A group of Georgia voters and a Colorado-based watchdog organization filed a lawsuit late Monday asking a judge to overturn the results of last month's 6th Congressional District special election and scrap the state's voting system, Colorado Politics has learned.
The complaint, filed in Fulton County Superior Court, alleges that state and local election officials ignored warnings for months that Georgia's centralized election system — already known for potential security flaws and lacking a paper trail to verify results — had been compromised and left unprotected from intruders since at least last summer, casting doubt on Republican Karen Handel's 3.8-point win over Democrat Jon Ossoff in the most expensive House race in the nation's history.
The June 20 runoff election followed a first round "jungle primary" in April to replace Republican Tom Price, who was appointed by President Donald Trump to head the U.S. Department of Health and Human Services.
The plaintiffs — including Colorado nonprofit Coalition for Good Governance and Georgia voters from both major political parties and a conservative third party — charge that recent revelations about a security hole on a computer server used to run Georgia elections only amplified longstanding concerns about the state's antiquated voting equipment and its susceptibility to hackers.
"We aren't questioning one candidate over another," lead plaintiff Donna Curling told Colorado Politics. "We're saying it's impossible to know."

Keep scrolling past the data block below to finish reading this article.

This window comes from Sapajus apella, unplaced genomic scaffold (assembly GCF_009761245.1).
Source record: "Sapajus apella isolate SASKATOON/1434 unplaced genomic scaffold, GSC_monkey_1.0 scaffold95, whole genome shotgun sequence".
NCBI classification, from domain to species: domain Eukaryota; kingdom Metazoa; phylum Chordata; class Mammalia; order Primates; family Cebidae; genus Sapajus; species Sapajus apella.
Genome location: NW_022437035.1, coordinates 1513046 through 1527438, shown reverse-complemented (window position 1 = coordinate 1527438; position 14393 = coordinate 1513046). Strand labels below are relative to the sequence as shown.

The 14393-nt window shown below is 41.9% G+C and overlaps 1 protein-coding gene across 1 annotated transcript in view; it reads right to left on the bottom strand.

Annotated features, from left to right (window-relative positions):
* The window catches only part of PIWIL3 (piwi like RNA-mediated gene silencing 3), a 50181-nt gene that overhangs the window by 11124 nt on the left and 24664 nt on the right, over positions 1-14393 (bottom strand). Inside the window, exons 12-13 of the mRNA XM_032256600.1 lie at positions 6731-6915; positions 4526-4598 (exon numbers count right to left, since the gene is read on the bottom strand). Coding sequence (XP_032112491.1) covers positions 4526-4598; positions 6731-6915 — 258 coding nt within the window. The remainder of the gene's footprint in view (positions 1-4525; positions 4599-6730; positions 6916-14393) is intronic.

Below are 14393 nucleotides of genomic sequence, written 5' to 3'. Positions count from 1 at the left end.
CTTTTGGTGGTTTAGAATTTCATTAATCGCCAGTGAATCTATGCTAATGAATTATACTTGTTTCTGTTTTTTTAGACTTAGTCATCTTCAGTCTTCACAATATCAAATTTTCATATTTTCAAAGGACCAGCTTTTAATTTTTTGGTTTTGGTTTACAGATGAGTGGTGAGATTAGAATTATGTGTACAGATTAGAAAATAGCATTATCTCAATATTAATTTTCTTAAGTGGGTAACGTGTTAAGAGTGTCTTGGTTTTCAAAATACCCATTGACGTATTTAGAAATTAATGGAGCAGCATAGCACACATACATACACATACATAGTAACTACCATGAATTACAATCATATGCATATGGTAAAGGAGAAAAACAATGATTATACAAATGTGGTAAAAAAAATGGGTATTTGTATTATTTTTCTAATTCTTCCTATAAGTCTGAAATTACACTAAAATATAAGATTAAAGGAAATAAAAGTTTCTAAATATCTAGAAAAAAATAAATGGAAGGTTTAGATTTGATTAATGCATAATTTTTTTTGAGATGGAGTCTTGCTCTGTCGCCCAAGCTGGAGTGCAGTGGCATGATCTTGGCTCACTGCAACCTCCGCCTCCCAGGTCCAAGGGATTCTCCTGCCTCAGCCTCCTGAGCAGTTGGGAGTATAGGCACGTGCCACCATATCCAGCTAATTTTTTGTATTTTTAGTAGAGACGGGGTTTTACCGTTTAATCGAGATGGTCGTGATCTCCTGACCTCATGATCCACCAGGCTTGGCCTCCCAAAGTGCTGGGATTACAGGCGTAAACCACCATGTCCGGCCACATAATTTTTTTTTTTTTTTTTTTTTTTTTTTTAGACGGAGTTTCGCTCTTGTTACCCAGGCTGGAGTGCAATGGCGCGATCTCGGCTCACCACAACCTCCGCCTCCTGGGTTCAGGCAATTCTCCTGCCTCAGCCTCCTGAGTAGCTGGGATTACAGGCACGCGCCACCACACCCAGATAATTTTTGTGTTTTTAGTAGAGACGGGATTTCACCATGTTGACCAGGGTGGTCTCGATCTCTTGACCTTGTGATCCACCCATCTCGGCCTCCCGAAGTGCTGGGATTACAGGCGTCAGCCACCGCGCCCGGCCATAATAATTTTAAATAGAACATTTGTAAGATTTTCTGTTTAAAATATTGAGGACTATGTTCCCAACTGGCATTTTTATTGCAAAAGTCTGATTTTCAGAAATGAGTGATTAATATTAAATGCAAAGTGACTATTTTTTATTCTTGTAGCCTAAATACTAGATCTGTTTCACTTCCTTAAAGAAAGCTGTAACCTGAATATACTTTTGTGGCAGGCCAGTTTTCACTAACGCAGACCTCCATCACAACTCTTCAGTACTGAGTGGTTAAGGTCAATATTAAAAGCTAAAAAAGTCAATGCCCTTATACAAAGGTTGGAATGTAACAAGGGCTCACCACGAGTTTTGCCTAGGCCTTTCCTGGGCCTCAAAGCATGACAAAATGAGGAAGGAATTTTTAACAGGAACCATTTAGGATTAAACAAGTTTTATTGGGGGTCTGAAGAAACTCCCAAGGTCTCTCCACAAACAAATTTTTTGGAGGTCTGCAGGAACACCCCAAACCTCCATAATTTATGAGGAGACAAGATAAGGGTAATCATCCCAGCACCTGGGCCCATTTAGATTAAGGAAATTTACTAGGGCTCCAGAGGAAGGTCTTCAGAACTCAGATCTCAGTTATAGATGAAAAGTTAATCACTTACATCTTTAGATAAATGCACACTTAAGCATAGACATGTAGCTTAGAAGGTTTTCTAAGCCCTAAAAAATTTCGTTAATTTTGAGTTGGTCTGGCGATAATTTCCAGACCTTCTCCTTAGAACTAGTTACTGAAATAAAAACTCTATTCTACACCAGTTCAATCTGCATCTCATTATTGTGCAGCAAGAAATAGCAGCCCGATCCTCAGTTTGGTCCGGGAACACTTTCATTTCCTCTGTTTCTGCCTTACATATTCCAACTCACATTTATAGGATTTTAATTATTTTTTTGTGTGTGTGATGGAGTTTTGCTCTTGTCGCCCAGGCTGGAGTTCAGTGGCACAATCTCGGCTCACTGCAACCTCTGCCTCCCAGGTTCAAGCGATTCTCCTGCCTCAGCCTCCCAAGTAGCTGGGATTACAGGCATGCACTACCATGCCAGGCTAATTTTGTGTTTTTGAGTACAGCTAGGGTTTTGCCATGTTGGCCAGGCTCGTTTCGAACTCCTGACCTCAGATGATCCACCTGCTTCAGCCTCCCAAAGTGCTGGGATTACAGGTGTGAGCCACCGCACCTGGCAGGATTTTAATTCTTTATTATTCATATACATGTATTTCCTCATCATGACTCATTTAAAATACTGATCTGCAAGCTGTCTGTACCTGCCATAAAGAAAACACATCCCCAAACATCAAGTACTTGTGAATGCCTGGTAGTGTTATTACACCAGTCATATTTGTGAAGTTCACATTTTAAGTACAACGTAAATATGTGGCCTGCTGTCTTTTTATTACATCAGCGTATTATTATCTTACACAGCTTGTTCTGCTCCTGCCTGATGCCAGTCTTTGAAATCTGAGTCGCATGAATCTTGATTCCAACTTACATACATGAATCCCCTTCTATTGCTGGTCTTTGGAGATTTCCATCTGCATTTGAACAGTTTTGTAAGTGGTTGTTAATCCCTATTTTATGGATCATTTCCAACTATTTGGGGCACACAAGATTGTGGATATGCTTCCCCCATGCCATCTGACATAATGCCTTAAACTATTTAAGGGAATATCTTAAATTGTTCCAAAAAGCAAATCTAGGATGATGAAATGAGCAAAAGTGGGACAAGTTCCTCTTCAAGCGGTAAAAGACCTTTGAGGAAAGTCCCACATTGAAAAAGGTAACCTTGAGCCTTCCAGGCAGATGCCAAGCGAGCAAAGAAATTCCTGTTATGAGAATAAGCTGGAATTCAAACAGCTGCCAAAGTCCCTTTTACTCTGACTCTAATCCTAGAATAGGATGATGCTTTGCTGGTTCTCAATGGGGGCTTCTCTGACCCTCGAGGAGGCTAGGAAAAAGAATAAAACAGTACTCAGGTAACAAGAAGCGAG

"We are in a completely different environment of cybersecurity threats than when this equipment was purchased 15 years ago," said election integrity activist Marilyn Marks, who heads the foundation spearheading the lawsuit and has been a persistent thorn in the side of Colorado election officials for years. (She recently moved to the East Coast for family reasons and changed the name of the nonprofit from the Rocky Mountain Foundation to Coalition for Good Governance.)
In Colorado, Marks led the charge on numerous complaints and legal challenges over voting matters — including one treat voted ballots as public records under the Colorado Open Records Act, a 2012 federal lawsuit to remove bar codes from Colorado ballots because of privacy concerns and another last year that sought to overturn the Colorado GOP's delegate selection process to the Republican National Convention.